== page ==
Collection, The Library of Virginia, Richmond, Virginia. Accessed
online at http://ead.lib.virginia.edu/vivaxtf/view?docId=lva/vi00960.xml.
Virginia Department of Conservation and Recreation (DCR), online at https://www.dcr.virginia.gov/. Web sites for the major activities within the Department are the following:
Division of Dam Safety and Floodplain Management, online at http://www.dcr.virginia.gov/dam-safety-and-floodplains/;
Division of Natural Heritage (including biodiversity, natural preserves, caves and karst), online at https://www.dcr.virginia.gov/natural-heritage/;
Division of Planning and Recreational Resources, online at http://www.dcr.virginia.gov/recreational-planning/;
Division of Soil and Water Conservation, online at http://www.dcr.virginia.gov/soil-and-water/;
Division of State Parks, online at http://www.dcr.virginia.gov/state-parks/;
Office of Land Conservation, online at http://www.dcr.virginia.gov/land-conservation/.
Virginia DCR, “About DCR,” online at https://www.dcr.virginia.gov/aboutus.
Virginia DCR, “Brochure,” online (as a PDF) at https://www.dcr.virginia.gov/document/dcr-bro.pdf.
Virginia DCR, “2014-2016 Strategic Plan,” online (as a PDF) at https://www.dcr.virginia.gov/document/dcr-strat-plan.pdf.
RELATED VIRGINIA WATER RADIO EPISODES
All Water Radio episodes are listed by category at the Index link above (http://www.virginiawaterradio.org/p/index.html). See particularly the “Community/Organizations” subject category.
Following are links to other episodes with information related to the Virginia Department of Conservation and Recreation (DCR).
Episode 161, 5-13-13 – on Virginia’s state parks and National Kids to Parks Day.
Episode 320, 6-13-16 – on the 80th anniversary of Virginia state parks.
Episode 378, 7-24-17 – on water quality management in Virginia, including the role of the DCR.
FOR VIRGINIA TEACHERS – RELATED STANDARDS OF LEARNING (SOLs) AND OTHER INFORMATION
Following are some Virginia Standards of Learning (SOLs) that may be supported by this episode’s audio/transcript, sources, or other information included in this post.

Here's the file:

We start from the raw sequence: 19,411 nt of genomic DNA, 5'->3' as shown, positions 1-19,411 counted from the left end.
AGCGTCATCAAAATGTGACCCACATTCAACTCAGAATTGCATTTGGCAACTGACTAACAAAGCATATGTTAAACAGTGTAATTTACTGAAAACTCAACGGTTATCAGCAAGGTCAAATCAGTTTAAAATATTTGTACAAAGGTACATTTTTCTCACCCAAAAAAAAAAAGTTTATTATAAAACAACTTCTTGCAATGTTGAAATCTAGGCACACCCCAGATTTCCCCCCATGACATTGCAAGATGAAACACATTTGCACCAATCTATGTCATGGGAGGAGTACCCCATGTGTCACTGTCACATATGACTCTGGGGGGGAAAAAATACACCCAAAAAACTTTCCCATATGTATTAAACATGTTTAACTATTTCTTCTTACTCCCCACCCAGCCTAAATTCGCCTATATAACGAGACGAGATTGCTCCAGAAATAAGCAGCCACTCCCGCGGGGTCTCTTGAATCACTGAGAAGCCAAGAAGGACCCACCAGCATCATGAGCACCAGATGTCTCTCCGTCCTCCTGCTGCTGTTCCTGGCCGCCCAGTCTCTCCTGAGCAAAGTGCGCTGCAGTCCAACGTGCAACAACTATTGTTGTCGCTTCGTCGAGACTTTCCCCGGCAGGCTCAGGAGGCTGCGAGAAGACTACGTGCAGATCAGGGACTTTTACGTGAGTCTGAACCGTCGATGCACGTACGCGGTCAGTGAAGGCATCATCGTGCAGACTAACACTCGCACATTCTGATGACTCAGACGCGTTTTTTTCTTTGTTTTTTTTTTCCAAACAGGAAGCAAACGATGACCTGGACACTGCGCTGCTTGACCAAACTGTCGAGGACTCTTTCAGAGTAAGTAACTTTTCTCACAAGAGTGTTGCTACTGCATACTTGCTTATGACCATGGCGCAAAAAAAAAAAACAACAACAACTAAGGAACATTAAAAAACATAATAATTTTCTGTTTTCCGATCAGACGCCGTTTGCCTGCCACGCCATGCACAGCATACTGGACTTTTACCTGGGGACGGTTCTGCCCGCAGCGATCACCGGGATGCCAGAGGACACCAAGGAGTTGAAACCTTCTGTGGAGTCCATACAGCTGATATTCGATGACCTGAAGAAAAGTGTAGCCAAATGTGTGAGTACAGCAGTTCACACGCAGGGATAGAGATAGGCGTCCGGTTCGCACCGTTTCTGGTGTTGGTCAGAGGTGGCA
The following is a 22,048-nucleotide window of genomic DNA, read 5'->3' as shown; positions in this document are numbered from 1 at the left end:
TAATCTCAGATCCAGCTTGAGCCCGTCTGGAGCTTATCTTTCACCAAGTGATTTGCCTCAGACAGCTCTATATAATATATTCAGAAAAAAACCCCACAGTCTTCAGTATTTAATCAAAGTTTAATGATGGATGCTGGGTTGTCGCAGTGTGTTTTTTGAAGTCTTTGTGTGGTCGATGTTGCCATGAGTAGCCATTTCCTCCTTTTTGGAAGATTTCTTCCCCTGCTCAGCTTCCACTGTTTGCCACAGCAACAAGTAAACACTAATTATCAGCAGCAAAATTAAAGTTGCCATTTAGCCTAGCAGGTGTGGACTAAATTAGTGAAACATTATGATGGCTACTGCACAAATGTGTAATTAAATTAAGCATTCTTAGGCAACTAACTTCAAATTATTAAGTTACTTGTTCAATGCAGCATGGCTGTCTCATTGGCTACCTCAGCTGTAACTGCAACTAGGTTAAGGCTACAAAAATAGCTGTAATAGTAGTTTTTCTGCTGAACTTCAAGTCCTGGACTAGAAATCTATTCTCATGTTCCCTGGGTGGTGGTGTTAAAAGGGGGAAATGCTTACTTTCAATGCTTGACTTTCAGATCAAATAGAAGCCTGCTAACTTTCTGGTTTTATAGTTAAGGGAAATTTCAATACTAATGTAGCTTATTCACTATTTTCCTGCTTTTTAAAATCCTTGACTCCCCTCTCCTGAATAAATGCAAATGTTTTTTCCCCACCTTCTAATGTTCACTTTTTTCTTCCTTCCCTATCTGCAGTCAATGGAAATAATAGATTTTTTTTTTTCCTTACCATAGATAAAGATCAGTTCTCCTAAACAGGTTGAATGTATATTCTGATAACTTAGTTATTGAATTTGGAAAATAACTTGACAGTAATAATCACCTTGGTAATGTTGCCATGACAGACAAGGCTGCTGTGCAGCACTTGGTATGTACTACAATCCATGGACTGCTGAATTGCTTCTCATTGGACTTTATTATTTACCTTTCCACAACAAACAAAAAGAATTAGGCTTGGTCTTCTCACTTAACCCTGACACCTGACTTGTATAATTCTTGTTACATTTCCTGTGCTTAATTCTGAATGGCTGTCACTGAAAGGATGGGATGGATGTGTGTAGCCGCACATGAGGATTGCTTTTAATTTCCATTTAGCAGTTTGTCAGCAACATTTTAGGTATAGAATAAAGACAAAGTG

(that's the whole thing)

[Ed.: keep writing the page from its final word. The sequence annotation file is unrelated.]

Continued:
2013 Music SOLs
SOLs at various grade levels that call for “examining the relationship of music to the other fine arts and other fields of knowledge.”
2010 Science SOLs
Grades K-6 Earth Resources Theme
6.9 – public policy decisions related to the environment (including resource management and conservation, land use decisions, hazard mitigation, and cost/benefit assessments).
Life Science Course
LS.11 – relationships between ecosystem dynamics and human activity.
Earth Science Course
ES.8 – influences by geologic processes and the activities of humans on freshwater resources, including identification of groundwater and major watershed systems in Virginia, with reference to the hydrologic cycle.
ES.10 – ocean processes, interactions, and policies affecting coastal zones, including Chesapeake Bay.
BIO.8 – dynamic equilibria and interactions within populations, communities, and ecosystems; including nutrient cycling, succession, effects of natural events and human activities, and analysis of the flora, fauna, and microorganisms of Virginia ecosystems.
2015 Social Studies SOLs
Grades K-3 Geography Theme
1.6 – Virginia climate, seasons, and landforms.
Grades K-3 Economics Theme
2.8 – natural, human, and capital resources.
Virginia Studies Course
VS.10 – knowledge of government, geography, and economics in present-day Virginia.
Civics and Economics Course
CE.7 – government at the state level.
CE.10 – public policy at local, state, and national levels.
World Geography Course
WG.2 – how selected physical and ecological processes shape the Earth’s surface, including climate, weather, and how humans influence their environment and are influenced by it.
WG.3 – how regional landscapes reflect the physical environment and the cultural characteristics of their inhabitants.
WG.4 – types and significance of natural, human, and capital resources.
GOVT.8 – state and local government organization and powers.
GOVT.9 – public policy process at local, state, and national levels.
GOVT.15 – role of government in Va. and U.S. economies, including examining environmental issues and property rights.
Virginia’s SOLs are available from the Virginia Department of Education, online at http://www.doe.virginia.gov/testing/.
Following are links to Water Radio episodes (various topics) designed especially for certain K-12 grade levels.
Episode 250, 1-26-15 – on boiling, for kindergarten through 3rd grade.
Episode 255, 3-2-15 – on density, for 5th and 6th grade.
Episode 282, 9-21-15 – on living vs. non-living, for kindergarten.
Episode 309, 3-28-16 – on temperature regulation in animals, for kindergarten through 12th grade.
Episode 333, 9-12-16 – on dissolved gases, especially dissolved oxygen in aquatic habitats, for 5th grade.
Episode 403, 1-15-18 – on freezing and ice, for kindergarten through 3rd grade.
Episode 404, 1-22-18 – on ice on ponds and lakes, for 4th through 8th grade.
Episode 406, 2-5-18 – on ice on rivers, for middle school.
Episode 407, 2-12-18 – on snow chemistry and physics, for high school.
Episode 483, 7-29-19 – on buoyancy and drag, for middle school and high school.
Episode 524, 5-11-20 – on sounds by water-related animals, for elementary school through high school.
Episode 531, 6-29-20 – on various ways that animals get water, for 3rd and 4th grade.